“Americans are always behaving like a man in a hurry,” Siddiqa said. “Pakistanis, on the other hand, they want to play it differently. There is a difference in perception.”
Talat Masood, a political and defense analyst, said Pakistan would probably wait until after expected meetings between its officials and U.S. representatives next week before making a decision to reopen Torkham. The fact a smaller border crossing remains open in the southwest is a sign that Pakistan is giving the U.S. and NATO some breathing room, he said.
On Friday, the chairman of the U.S. Joint Chiefs of Staff said that the closure at Torkham hasn’t yet had an impact on operations in Afghanistan, and he believes the U.S. and Pakistan can settle the rift.
“We’re working it with them and … I believe we’ll figure a way to work our way through this,” Navy Adm. Mike Mullen said in Tucson, Arizona.
But the relentless missile strikes could add to tensions.
U.S. officials rarely discuss the covert program, but have described it in the past as a highly successful tool that has killed some top militant leaders. Pakistan quietly accepts the drone strikes, even reportedly providing intelligence for some. But polls show deep opposition among Pakistani citizens to the strikes.
Western officials say some of the recent CIA-controlled, unmanned drone-fired strikes — which in the past five weeks have numbered at least 23 — were aimed at disrupting a terror plot against European cities.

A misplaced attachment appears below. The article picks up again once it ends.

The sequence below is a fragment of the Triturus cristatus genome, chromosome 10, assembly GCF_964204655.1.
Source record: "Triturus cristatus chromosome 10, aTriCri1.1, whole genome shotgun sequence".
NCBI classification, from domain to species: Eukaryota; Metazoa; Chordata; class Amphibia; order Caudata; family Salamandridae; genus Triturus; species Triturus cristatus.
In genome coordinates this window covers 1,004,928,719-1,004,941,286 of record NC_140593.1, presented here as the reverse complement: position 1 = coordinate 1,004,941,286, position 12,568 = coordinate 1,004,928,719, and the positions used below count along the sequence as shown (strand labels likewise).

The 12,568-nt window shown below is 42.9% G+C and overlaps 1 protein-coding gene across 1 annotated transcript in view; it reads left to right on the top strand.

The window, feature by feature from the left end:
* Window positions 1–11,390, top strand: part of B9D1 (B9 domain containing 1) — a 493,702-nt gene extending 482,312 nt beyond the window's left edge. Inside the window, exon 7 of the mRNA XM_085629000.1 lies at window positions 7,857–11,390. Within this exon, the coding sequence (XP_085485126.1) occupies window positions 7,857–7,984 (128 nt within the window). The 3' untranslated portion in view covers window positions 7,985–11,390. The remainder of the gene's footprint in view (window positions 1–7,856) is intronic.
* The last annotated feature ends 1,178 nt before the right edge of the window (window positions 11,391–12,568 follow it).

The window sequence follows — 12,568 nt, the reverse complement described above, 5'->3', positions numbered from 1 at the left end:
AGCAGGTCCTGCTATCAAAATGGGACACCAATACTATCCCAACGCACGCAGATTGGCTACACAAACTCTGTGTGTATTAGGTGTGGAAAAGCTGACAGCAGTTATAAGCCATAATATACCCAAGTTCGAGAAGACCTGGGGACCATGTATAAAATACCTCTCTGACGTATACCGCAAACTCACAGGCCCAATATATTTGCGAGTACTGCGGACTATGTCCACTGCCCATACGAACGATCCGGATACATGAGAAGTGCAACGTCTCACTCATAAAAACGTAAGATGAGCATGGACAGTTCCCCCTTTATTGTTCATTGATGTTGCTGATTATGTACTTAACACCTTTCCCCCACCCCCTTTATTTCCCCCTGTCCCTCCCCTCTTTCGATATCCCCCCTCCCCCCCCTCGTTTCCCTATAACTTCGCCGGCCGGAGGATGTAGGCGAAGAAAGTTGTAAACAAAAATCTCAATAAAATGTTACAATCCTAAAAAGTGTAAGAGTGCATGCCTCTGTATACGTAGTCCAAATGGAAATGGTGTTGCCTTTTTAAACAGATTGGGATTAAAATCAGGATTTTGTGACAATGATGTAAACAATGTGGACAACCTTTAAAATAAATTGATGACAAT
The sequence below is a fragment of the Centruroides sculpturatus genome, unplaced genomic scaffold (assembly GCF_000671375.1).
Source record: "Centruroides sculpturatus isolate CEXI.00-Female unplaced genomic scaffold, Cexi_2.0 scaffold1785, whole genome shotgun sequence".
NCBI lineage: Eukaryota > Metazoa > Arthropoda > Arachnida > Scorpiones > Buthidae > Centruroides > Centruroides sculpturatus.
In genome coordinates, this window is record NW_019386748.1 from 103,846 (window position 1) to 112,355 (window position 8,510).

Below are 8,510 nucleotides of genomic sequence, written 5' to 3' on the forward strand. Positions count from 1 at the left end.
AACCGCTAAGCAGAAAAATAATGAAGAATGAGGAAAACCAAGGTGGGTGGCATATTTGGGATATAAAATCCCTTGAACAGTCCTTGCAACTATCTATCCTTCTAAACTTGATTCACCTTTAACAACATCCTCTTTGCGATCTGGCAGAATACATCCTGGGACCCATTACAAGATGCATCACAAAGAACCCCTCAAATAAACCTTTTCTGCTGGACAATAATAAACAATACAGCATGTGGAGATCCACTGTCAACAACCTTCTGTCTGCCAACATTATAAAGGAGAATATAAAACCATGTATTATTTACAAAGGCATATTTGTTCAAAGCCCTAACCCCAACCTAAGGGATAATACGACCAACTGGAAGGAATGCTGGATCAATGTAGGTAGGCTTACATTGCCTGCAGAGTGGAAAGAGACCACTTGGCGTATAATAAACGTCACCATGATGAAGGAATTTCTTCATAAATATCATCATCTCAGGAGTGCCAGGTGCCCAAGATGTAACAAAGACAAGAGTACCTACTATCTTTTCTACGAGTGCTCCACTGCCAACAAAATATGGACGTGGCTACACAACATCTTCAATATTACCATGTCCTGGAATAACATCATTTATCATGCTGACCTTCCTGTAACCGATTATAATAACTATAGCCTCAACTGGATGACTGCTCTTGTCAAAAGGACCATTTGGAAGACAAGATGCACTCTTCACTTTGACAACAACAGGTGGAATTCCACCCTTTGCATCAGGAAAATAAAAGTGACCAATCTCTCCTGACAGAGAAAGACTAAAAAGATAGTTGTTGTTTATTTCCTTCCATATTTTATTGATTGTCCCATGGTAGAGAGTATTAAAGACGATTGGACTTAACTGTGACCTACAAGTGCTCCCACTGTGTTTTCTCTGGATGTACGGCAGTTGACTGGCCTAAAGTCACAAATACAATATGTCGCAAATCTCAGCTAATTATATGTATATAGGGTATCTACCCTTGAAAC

Missile strikes Saturday struck two separate houses in Datta Khel village in the North Waziristan tribal region, killing eight suspected militants at each site, three Pakistani intelligence officials said on condition of anonymity because they were not authorized to talk on the record to the media.
Datta Khel is believed to be a hide-out for Taliban and al-Qaida fighters accused of targeting NATO and U.S. forces in Afghanistan. Those killed Saturday were believed to be insurgents working for warlord Hafiz Gul Bahadur.
The militant commander is believed to have an agreement with Pakistan’s army that he will stay out of their way as long as they leave him alone. Repeated U.S. missile strikes against him could lead him to scrap that reported deal.
The closure of the Torkham border crossing has coincided with attacks on NATO supply trucks elsewhere in the country, including the burning of some 30 oil tankers early Friday by suspected militants in southern Pakistan’s Sindh province.
Pakistani Taliban spokesman Azzam Tariq told The Associated Press on Saturday that his organization was behind the assault in the Shikarpur area and threatened more attacks — including ones inside the United States.
“We ask the government of Pakistan to cut all the supply routes for NATO,” he said by phone. “We will avenge this NATO attack by targeting America. We will carry out attacks inside America.”
The Pakistani Taliban is strongest in the northwest, especially in the tribal belt, but has ties to other militant groups throughout the country. If it played a role in the attack on the NATO oil tankers, it might have relied on foot soldiers from militant groups based in Sindh.
Islamabad considers the Pakistani Taliban its No. 1 internal threat, and it has been the main focus of Pakistani army offensives in the northwest.
Associated Press writers Riaz Khan and Rasool Dawar in Peshawar and Bob Christie in Tucson, Arizona, contributed to this report.